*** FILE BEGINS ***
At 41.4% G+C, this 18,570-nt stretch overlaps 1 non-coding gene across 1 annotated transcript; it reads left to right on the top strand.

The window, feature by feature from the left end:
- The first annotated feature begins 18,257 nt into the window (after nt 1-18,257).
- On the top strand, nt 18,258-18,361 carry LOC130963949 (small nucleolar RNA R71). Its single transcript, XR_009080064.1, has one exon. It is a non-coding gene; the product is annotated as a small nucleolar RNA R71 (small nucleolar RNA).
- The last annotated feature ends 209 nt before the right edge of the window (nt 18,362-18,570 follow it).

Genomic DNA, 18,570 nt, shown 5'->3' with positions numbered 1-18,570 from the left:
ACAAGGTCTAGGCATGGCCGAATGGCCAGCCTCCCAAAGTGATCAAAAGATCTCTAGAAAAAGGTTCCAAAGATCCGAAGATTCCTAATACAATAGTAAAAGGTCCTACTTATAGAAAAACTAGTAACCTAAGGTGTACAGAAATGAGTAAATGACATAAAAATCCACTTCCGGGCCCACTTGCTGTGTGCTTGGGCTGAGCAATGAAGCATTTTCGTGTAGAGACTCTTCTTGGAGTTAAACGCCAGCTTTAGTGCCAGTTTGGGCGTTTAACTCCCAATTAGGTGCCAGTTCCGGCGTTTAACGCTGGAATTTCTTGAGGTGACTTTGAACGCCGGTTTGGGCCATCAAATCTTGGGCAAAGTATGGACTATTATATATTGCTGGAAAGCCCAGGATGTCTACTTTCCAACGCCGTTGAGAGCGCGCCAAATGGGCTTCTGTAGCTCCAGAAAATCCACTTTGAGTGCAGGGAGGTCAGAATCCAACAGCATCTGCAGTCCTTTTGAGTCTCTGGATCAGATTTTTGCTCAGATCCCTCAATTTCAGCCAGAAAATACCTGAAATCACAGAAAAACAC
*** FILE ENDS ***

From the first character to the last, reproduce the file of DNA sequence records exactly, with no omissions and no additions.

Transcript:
At 41.4% G+C, this 18,570-nt stretch overlaps 1 non-coding gene across 1 annotated transcript; it reads left to right on the top strand.

The window, feature by feature from the left end:
- The first annotated feature begins 18,257 nt into the window (after nt 1-18,257).
- On the top strand, nt 18,258-18,361 carry LOC130963949 (small nucleolar RNA R71). Its single transcript, XR_009080064.1, has one exon. It is a non-coding gene; the product is annotated as a small nucleolar RNA R71 (small nucleolar RNA).
- The last annotated feature ends 209 nt before the right edge of the window (nt 18,362-18,570 follow it).

Genomic DNA, 18,570 nt, shown 5'->3' with positions numbered 1-18,570 from the left:
ACAAGGTCTAGGCATGGCCGAATGGCCAGCCTCCCAAAGTGATCAAAAGATCTCTAGAAAAAGGTTCCAAAGATCCGAAGATTCCTAATACAATAGTAAAAGGTCCTACTTATAGAAAAACTAGTAACCTAAGGTGTACAGAAATGAGTAAATGACATAAAAATCCACTTCCGGGCCCACTTGCTGTGTGCTTGGGCTGAGCAATGAAGCATTTTCGTGTAGAGACTCTTCTTGGAGTTAAACGCCAGCTTTAGTGCCAGTTTGGGCGTTTAACTCCCAATTAGGTGCCAGTTCCGGCGTTTAACGCTGGAATTTCTTGAGGTGACTTTGAACGCCGGTTTGGGCCATCAAATCTTGGGCAAAGTATGGACTATTATATATTGCTGGAAAGCCCAGGATGTCTACTTTCCAACGCCGTTGAGAGCGCGCCAAATGGGCTTCTGTAGCTCCAGAAAATCCACTTTGAGTGCAGGGAGGTCAGAATCCAACAGCATCTGCAGTCCTTTTGAGTCTCTGGATCAGATTTTTGCTCAGATCCCTCAATTTCAGCCAGAAAATACCTGAAATCACAGAAAAACAC